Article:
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And after this, our exile…

Although I have had a lifelong struggle with the Rosary—I’ve always considered myself Rosary-challenged—I started praying this prayer more frequently of late, thanks to the encouragement of Pope Francis. A driving motivation for me in finishing five decades of the Rosary is the chance to end with the Salve, Regina, also known as the Hail, Holy Queen.

I first fell in love with this prayer when I was on retreat at the Abbey of the Genesee near Rochester and listened in awe as the Trappist monks chanted Salve, Regina in the darkened chapel as they faced an icon of Mary with the Christ Child, illuminated by a single candle. Haunting and beautiful, powerful and poetic, this is a prayer I will add onto the end of a silent meditation session, or say whenever I need a random dose of Mary and her intercession. Read more

9/11: Remembering like it was yesterday

Here’s the Life Lines column I wrote 17 years ago, in the days following 9/11. So much has changed since that time. Our world has changed. My family has changed. And yet, for me, this column still resonates with things that feel very much in tune with our world right now. Here’s wishing all of you, all of us a future of peace — peace in our hearts, peace in our homes, peace on our planet. Read more

We are one

We live in a divided world, where our differences are driving a wedge between us, creating an ever-widening chasm that threatens to cut us off from each other completely. Or so it seems. When we confine ourselves to what we see and read in the news or on social media, it’s easy to think we’re already standing on the edge of the precipice, staring down into the darkness that division leaves in its wake. But, if we’re willing to sit face to face with someone and listen to their story, we’re likely to find that there is no division after all; we are one. We just don’t realize it most of the time. Read more

Everything is blessing. Yes, even that.

‘Tis the season to give thanks, but what if we change things up a bit this time around? It could be a gratitude throw down of epic proportions, if we all make an effort. We already know that counting our blessings in an intentional way is good for us. It not only makes us more grateful, but more content. Suddenly the smell of fresh-brewed coffee in the morning or the sight of a hawk circling overhead serve as entry points to something much deeper. But, can we take that idea one step further, into the murky waters of struggle and sorrow, and find blessings even there? That’s our challenge. Read more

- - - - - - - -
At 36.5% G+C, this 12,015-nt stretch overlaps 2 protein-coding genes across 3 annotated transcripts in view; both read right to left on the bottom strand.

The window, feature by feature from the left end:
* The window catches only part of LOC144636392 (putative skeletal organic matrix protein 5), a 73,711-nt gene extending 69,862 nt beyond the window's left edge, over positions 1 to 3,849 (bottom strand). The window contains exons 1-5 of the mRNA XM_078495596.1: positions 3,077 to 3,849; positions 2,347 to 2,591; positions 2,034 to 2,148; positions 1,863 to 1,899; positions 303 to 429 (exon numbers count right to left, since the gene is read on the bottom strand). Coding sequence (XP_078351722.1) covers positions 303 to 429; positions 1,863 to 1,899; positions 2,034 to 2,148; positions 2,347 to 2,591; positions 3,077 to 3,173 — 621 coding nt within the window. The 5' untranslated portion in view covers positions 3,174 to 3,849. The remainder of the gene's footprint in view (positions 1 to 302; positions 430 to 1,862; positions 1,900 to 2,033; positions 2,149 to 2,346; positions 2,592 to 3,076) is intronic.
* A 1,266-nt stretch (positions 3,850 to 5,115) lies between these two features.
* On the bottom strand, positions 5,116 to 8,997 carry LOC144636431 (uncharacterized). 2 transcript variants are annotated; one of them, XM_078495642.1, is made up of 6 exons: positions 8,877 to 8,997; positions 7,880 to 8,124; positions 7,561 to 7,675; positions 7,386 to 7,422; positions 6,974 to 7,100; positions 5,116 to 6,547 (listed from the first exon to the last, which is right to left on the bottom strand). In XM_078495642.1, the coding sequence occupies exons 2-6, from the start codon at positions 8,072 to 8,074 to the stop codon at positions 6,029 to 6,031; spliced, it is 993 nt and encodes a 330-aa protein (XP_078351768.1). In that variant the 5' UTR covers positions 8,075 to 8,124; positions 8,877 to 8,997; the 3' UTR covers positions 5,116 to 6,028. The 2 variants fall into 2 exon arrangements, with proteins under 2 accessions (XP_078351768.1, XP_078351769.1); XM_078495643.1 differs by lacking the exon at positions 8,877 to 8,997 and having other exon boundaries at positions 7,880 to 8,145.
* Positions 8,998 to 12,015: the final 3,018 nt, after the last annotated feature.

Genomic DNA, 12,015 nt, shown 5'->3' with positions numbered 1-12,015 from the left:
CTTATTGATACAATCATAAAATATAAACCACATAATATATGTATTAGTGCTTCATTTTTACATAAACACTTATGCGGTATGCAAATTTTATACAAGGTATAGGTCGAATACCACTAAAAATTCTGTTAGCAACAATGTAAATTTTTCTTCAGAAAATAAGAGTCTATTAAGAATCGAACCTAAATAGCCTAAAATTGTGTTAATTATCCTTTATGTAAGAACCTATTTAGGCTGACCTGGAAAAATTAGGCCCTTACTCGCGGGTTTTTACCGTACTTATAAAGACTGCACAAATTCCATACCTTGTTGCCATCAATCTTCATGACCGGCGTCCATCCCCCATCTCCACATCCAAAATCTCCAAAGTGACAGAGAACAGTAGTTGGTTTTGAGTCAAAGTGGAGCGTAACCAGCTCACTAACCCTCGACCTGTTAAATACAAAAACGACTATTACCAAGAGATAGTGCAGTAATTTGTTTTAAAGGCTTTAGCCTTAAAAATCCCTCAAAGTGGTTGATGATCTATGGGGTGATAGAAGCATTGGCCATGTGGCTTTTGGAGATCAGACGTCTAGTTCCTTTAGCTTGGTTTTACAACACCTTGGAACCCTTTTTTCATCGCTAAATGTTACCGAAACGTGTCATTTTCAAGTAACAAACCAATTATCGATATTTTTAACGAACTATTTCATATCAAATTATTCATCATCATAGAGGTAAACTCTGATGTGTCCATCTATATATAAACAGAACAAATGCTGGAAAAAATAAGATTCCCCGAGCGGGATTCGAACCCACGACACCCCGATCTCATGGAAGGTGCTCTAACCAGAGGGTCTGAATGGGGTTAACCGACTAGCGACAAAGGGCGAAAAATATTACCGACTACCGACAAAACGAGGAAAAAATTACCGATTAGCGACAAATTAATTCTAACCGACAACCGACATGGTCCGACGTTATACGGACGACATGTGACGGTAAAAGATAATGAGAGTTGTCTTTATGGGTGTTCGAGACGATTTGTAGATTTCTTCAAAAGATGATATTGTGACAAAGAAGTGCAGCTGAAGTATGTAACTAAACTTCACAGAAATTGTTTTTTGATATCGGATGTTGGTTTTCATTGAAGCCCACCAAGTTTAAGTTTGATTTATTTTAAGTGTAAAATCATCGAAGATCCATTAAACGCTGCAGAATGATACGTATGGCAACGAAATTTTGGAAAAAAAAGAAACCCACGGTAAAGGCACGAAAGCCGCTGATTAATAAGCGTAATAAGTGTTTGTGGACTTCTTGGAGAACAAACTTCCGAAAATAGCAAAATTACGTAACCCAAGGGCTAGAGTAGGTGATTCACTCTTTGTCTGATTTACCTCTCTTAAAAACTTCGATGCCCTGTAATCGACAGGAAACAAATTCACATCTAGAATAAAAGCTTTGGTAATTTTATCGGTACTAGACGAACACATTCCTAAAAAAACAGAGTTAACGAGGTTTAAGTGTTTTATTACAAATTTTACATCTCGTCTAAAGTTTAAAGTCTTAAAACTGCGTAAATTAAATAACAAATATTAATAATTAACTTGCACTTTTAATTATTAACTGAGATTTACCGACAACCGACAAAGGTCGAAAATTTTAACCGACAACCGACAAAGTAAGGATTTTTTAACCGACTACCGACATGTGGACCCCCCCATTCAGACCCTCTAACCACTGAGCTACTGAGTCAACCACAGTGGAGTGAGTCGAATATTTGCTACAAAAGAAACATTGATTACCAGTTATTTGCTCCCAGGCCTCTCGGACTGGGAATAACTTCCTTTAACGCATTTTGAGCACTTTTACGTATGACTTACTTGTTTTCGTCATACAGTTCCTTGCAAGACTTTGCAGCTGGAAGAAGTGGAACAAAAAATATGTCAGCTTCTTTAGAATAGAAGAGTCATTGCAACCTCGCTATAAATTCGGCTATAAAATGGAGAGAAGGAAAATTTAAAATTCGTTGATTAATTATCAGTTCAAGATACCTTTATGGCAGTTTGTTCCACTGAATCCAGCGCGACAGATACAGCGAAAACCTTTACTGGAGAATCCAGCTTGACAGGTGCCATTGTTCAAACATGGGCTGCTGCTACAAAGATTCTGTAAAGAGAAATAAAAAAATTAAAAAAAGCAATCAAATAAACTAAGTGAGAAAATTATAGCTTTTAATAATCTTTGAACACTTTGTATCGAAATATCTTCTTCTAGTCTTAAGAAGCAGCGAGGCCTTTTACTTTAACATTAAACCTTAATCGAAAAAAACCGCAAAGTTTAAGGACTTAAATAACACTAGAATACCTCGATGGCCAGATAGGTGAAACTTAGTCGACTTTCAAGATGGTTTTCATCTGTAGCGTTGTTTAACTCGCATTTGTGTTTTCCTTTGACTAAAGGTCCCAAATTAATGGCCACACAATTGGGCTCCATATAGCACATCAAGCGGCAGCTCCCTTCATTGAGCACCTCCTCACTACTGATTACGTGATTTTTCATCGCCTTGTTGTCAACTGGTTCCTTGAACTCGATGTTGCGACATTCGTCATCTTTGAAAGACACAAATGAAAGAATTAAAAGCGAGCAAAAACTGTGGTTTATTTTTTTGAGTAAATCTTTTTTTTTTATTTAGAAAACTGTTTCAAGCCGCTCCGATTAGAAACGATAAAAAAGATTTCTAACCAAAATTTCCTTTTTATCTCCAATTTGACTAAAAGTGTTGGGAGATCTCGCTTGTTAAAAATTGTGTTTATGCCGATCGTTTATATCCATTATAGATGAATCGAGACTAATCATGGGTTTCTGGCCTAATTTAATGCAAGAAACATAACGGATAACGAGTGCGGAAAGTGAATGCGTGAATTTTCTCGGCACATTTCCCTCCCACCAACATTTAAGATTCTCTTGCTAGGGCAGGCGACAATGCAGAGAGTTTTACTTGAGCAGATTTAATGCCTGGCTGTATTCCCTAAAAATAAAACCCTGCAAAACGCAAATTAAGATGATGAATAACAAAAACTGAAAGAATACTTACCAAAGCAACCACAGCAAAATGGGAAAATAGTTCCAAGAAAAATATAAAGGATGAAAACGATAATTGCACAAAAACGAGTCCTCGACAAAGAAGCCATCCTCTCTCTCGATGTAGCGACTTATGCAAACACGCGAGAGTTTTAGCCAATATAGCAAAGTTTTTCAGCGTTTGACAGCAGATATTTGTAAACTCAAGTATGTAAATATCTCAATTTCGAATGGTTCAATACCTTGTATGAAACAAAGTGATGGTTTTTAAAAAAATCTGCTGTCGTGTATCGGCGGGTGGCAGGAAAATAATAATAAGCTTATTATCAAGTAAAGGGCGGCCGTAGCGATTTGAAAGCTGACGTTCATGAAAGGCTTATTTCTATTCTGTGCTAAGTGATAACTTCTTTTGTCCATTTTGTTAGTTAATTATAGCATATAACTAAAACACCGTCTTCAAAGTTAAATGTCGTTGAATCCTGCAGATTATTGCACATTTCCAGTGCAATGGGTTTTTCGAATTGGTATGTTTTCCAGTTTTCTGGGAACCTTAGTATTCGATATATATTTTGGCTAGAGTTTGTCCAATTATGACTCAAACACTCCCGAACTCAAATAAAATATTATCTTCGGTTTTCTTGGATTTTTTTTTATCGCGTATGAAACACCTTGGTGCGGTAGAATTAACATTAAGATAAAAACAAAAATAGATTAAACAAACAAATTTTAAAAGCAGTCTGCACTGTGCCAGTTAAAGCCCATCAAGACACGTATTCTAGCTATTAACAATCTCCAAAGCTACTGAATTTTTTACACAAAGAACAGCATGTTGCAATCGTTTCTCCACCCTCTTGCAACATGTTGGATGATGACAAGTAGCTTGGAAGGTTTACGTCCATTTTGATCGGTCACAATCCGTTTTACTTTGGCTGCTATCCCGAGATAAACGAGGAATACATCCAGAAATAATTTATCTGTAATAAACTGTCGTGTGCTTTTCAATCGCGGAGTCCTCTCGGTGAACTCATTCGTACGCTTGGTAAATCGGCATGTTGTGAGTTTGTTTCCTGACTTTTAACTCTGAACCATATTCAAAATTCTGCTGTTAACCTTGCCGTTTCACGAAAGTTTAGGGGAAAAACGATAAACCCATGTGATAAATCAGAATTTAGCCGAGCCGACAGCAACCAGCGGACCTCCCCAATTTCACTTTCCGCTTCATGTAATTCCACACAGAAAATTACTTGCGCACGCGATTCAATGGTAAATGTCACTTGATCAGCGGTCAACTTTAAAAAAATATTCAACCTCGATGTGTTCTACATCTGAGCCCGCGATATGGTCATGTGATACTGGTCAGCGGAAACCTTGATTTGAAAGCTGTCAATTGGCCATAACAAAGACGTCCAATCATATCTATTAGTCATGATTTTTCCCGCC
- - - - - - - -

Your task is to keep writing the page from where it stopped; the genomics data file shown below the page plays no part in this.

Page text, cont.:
Spiritual medicine from a wise Trappist monk

The past few months have been quite a spiritual roller-coaster for me due to an experience in early summer that pushed me past the breaking point. I couldn’t even bring myself to attend Sunday Mass, something completely out of character for me. My family would head off to church, and I would stay behind, feeling cut off, unable to rouse the slightest spark of spiritual connection. Read more

Taking a vacation from technology

I was scrolling through my Facebook feed this week when a headline made me pause—and click: “I almost let my journalism job destroy my marriage. Don’t make the same mistake,” it read. Although I’m no longer a journalist and I don’t think my marriage is on the verge of destruction due to my job, I do think my joy, my spiritual health and my life in general are teetering close to the brink because of the always-connected mentality of the modern world. And I know I’m not alone. Read more

Recalculating: the story of my spiritual life

I think there are two kinds of people: those who trust their GPS implicitly and those who don’t. I fall into the latter group, always second guessing the instructions and striking out on my own as Katniss—yes, our GPS is named after the heroine in the “Hunger Games” series—patiently but insistently gives commands: turn left, take the second exit, stay right. More often than not, I respond with comments of my own: Are you crazy? Do you know how many lights are on that road? Never on a Saturday! And so Katniss is forever “recalculating.” Read more

An ‘attitude of gratitude’ can reshape your life

German mystic Meister Eckhart once said, “If the only prayer you said your whole life was ‘thank you,’ that would suffice.”

Gratitude has that kind of power, not just in prayer, but in the most ordinary moments of our lives. When we are thankful, grateful and appreciative of what we have— even for the things that don’t necessarily warrant a special thank-you prayer—we tend to be more generous, loving, patient and kind toward others.  Read more

Spiritual lessons at 65 miles per hour

I was driving to Rochester last week to give a talk to the local chapter of Magnificat, and I decided to make the trip into a mini-retreat of sorts. I brought along a recording by renowned theologian and writer Henri Nouwen called “The Spirituality of Waiting.” It wasn’t a new talk for me, but I decided it was time for a refresher, since waiting is not one of my strong suits. Read more

9/11: Remembering like it was yesterday

Here’s the Life Lines column I wrote 15 years ago, in the days following 9/11. So much has changed since that time. Our world has changed. My family has changed. And yet, for me, this column still resonates with things that feel very much in tune with our world right now. Here’s wishing all of you, all of us a future of peace — peace in our hearts, peace in our homes, peace on our planet. Read more